In 2008 Georgia fought a short international war with Russia which resulted in the occupation of the Tskhinvali region by Russia. Although the war ended quickly it did not lead to a peace agreement between the two countries. The security situation has since normalized although tensions between Russia and Georgia erupt time and again in diplomatic exchanges. In our country study we concentrate on how the population overall and in the border region assess the quality of peace and security and how the media might influence the perception.
In April 2018 we surveyed a nationally representative sample of 2158 people in 74 settlements (see map). The survey included a wide range of questions on the perceptions of security and stability and on media consumption. It was implemented by the Caucasus Research Resource Center (CRRC) Georgia.
The survey was supplemented with 11 semi-structured interviews with government officials, journalists and civil society representatives.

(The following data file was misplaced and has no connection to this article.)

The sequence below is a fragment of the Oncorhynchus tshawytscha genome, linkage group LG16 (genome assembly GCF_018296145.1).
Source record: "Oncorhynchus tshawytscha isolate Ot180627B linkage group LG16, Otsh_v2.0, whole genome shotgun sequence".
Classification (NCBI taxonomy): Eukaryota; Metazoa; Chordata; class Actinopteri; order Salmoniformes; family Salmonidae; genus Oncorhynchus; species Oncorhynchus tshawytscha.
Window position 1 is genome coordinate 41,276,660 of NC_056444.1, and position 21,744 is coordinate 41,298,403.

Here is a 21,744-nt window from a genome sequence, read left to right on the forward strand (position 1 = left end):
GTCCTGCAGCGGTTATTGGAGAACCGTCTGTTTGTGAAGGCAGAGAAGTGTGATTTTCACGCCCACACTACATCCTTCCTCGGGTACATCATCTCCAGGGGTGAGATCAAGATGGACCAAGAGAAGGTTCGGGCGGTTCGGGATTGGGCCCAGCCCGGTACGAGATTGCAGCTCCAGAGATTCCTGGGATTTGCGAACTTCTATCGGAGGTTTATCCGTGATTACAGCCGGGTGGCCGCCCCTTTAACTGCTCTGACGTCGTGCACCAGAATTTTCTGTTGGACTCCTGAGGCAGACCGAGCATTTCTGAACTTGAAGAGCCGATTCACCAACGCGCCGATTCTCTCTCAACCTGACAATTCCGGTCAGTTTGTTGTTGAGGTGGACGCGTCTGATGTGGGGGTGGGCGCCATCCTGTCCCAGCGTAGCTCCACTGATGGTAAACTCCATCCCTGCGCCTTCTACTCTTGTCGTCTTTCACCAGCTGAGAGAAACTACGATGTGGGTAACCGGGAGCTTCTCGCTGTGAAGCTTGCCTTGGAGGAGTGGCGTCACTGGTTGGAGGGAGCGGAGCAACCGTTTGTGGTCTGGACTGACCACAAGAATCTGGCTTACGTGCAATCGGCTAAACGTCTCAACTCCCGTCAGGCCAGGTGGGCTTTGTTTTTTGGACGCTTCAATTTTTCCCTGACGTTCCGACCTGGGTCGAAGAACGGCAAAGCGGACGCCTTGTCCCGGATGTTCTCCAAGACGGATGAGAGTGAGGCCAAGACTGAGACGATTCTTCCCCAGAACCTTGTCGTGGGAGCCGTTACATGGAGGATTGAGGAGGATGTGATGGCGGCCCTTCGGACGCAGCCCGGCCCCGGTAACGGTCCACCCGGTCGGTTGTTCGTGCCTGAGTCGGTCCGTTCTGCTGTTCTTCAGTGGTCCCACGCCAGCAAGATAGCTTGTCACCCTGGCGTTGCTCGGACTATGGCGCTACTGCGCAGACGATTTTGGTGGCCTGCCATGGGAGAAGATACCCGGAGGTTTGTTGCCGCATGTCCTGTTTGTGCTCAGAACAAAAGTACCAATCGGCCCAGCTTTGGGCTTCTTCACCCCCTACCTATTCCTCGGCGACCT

When asked about whether the country was heading towards peaceful times or political instability, the respondents were fairly evenly split between these two options, irrespective of whether they lived close to administrative border lines or were harmed in the war of August 2008.
The respondents were also equally split on the question of a peaceful agreement regarding the status of South Ossetia, if they voiced an opinion. About half of the respondents thought that such an agreement was likely or very likely during the next five years, while the other half thought it was unlikely or very unlikely. About 27% replied with “don’t know”.
When asked about a possible clash of Georgian and Russian armed forces at the South Ossetian administrative border line, about one third of respondents reported to don’t know. Another 30% thought that such a clash was likely or very likely in the next five years.